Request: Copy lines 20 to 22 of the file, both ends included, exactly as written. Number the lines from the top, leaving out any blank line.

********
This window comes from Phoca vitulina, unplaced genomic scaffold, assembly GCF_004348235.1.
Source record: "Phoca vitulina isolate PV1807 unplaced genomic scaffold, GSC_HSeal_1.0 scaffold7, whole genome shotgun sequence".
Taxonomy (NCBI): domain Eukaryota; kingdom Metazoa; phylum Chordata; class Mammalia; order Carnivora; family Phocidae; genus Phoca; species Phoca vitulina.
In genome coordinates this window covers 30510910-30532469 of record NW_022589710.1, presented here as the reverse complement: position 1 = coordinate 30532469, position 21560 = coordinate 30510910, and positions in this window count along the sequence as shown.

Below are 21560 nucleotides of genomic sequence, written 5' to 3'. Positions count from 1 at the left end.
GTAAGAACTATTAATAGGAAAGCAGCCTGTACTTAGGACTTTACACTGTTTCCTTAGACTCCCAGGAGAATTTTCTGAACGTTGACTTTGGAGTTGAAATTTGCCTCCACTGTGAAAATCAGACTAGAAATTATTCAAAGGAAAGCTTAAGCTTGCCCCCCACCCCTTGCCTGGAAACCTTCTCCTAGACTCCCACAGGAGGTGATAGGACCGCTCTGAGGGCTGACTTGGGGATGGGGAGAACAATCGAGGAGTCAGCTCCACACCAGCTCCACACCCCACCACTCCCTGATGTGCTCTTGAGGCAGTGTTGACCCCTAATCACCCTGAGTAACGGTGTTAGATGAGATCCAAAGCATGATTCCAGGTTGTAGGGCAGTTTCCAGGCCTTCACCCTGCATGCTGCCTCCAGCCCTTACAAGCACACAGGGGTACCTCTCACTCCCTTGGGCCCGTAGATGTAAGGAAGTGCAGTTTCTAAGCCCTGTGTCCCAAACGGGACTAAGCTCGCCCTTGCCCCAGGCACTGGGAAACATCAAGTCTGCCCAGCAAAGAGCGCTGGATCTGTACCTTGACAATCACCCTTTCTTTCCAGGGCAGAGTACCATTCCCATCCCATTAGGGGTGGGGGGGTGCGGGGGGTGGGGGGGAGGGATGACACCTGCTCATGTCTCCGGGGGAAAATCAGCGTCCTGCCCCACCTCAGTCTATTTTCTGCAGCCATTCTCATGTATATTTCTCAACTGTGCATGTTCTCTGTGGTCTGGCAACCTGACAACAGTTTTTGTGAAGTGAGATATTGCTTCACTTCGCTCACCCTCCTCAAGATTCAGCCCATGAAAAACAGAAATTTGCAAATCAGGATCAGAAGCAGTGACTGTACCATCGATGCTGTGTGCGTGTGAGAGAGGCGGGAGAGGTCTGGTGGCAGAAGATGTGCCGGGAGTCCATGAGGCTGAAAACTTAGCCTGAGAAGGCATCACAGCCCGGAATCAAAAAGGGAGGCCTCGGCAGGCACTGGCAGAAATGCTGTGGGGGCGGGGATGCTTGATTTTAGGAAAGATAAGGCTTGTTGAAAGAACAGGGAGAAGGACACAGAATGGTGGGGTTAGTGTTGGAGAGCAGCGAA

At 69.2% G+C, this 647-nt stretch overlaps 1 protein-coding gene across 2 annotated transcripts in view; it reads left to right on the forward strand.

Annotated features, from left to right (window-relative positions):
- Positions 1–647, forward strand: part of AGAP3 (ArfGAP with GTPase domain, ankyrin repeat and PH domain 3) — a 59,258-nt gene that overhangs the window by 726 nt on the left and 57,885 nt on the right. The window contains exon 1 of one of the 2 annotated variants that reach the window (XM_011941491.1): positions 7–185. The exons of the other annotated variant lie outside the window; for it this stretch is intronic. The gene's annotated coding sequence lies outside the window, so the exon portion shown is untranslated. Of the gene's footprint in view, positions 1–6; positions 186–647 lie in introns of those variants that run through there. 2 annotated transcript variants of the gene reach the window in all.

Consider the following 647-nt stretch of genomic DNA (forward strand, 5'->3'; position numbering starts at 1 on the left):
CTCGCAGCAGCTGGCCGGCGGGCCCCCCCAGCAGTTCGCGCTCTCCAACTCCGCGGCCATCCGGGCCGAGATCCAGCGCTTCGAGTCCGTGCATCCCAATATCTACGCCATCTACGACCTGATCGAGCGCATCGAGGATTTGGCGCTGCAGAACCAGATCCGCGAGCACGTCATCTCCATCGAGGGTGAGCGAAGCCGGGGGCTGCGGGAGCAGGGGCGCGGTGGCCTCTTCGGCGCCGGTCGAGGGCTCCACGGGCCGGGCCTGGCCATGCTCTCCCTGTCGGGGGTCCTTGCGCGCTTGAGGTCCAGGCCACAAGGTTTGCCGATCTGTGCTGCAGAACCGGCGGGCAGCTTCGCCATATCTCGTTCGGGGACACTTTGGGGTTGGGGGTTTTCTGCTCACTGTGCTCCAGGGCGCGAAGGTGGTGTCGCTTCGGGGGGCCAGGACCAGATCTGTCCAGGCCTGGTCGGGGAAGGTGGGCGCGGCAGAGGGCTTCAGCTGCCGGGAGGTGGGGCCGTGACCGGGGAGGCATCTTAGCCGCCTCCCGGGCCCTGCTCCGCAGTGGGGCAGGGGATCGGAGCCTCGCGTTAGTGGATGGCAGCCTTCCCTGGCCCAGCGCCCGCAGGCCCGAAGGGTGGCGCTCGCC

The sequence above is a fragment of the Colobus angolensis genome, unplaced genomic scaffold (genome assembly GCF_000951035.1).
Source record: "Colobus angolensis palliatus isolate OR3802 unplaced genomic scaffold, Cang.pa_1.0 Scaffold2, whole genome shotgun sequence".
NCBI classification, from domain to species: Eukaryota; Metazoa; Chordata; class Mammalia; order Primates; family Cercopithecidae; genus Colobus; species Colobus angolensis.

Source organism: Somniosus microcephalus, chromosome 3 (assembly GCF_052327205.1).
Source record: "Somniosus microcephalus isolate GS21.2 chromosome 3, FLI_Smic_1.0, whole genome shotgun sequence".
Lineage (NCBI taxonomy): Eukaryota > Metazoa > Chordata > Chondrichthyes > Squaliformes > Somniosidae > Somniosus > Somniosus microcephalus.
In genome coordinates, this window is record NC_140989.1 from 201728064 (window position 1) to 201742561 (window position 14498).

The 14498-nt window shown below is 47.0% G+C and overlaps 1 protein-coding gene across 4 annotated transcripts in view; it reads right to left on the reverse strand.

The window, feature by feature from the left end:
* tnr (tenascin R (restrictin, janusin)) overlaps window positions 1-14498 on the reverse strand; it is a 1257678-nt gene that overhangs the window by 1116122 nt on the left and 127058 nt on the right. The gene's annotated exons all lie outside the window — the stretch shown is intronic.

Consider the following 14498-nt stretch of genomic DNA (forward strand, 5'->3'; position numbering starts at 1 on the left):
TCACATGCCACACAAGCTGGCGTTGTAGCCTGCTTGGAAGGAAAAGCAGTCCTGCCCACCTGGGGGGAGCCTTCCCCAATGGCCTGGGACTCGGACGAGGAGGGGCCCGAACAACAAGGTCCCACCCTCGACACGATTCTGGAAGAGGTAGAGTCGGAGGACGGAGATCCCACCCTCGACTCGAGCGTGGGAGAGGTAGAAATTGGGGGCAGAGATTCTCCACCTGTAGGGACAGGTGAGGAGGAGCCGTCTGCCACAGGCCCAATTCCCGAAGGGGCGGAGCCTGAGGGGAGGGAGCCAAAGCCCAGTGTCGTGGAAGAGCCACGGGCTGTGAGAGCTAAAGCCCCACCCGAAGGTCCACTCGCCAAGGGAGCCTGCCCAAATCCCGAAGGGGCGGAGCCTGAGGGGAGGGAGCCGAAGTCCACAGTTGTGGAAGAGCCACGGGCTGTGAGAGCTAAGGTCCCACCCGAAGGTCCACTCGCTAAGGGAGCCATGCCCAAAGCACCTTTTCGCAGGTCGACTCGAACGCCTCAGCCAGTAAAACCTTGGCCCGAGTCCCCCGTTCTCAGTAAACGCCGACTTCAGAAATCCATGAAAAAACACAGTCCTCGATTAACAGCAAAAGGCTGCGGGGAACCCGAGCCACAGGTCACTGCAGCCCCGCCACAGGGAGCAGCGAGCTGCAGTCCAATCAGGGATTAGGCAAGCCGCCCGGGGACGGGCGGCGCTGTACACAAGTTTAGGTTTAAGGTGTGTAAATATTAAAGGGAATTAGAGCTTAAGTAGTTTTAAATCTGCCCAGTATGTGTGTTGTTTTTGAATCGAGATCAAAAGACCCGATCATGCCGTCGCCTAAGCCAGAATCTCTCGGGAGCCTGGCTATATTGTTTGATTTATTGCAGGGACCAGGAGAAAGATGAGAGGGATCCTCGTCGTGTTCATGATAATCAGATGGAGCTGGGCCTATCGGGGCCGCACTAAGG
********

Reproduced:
The window, feature by feature from the left end:
* tnr (tenascin R (restrictin, janusin)) overlaps window positions 1-14498 on the reverse strand; it is a 1257678-nt gene that overhangs the window by 1116122 nt on the left and 127058 nt on the right. The gene's annotated exons all lie outside the window — the stretch shown is intronic.

Consider the following 14498-nt stretch of genomic DNA (forward strand, 5'->3'; position numbering starts at 1 on the left):